Although the measure is helpful, it will not be able to eliminate the problem completely.
Last month, 10 US soldiers were killed after the Navy's USS John S. McCain crashed into Liberian-flagged chemical tanker Alnic MC east of Singapore. In June, the USS Fitzgerald collided with a Philippine cargo ship off the coast of Japan, killing seven soldiers. Following the deadly collisions, US Naval authorities have been considering measures to prevent similar incidents in the future.
The decision to require all US Navy warships to activate their Automatic Identification System (AIS) when sailing in high ship traffic areas, such as the South China Sea or off the coast of Japan, should help other ships recognize when an American naval vessel is in their vicinity.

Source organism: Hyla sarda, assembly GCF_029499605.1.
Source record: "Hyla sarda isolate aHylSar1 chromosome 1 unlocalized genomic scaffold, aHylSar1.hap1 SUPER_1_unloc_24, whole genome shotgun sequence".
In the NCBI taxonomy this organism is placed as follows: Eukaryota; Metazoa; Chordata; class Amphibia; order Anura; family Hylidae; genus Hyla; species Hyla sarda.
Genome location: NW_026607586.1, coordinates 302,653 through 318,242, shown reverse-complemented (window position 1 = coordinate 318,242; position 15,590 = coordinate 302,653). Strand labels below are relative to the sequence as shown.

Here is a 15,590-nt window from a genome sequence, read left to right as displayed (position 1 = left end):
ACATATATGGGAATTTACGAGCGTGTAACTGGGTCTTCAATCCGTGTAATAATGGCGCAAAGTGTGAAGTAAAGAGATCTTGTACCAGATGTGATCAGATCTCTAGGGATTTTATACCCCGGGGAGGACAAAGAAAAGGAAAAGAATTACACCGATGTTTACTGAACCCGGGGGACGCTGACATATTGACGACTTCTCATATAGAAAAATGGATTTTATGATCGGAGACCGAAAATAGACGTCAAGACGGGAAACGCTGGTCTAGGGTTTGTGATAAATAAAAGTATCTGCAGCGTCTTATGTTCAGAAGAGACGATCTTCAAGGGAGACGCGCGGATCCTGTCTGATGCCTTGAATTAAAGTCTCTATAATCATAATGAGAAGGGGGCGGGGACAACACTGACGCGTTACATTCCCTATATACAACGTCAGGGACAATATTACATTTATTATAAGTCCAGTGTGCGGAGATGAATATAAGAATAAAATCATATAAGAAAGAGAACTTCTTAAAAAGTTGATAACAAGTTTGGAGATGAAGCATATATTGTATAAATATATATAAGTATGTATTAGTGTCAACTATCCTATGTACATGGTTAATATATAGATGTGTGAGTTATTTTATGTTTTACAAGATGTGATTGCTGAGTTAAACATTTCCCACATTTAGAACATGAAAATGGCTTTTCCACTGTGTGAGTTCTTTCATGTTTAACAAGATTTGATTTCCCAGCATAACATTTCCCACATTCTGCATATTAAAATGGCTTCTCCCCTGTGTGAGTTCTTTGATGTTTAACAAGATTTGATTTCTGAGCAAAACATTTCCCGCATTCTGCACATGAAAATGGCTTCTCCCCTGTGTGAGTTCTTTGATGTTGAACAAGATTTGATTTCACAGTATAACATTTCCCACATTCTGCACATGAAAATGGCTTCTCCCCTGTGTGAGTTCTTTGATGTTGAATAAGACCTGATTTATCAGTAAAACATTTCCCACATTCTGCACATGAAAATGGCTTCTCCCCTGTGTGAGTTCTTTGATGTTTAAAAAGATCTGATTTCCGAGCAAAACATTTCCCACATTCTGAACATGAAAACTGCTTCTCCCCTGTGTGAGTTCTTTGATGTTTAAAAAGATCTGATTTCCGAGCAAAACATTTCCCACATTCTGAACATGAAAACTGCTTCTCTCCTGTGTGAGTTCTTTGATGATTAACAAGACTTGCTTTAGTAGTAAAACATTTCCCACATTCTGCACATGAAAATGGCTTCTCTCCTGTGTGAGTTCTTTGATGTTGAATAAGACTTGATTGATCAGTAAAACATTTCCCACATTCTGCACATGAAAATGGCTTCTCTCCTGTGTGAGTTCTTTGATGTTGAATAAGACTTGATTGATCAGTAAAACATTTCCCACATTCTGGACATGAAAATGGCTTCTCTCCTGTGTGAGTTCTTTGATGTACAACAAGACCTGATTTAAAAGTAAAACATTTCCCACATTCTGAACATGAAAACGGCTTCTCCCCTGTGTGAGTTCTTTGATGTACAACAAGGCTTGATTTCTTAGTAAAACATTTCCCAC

AIS sends a ship's location, speed and navigational status via VHF maritime transmitter every two to 10 seconds. Broadcasting these details will help avoid collisions, especially taking into account that the Arleigh Burke-class of destroyers were designed with reduced radar signatures, making them appear smaller on nearby radars. The info also aids in search and rescue operations and helps investigate incidents. US Navy vessels are outfitted with AIS but until now they were not required to use it.
First, transmitting the identity of Navy ships could make them more vulnerable to attack. Also, the location information only flows one way: AIS will not help those onboard the destroyers see the merchant ships.
Investigations are still underway into why the fatal incidents took place despite the destroyers' better radars and the requirement to have watchstanders scanning the nearby seas for potential dangers at all times.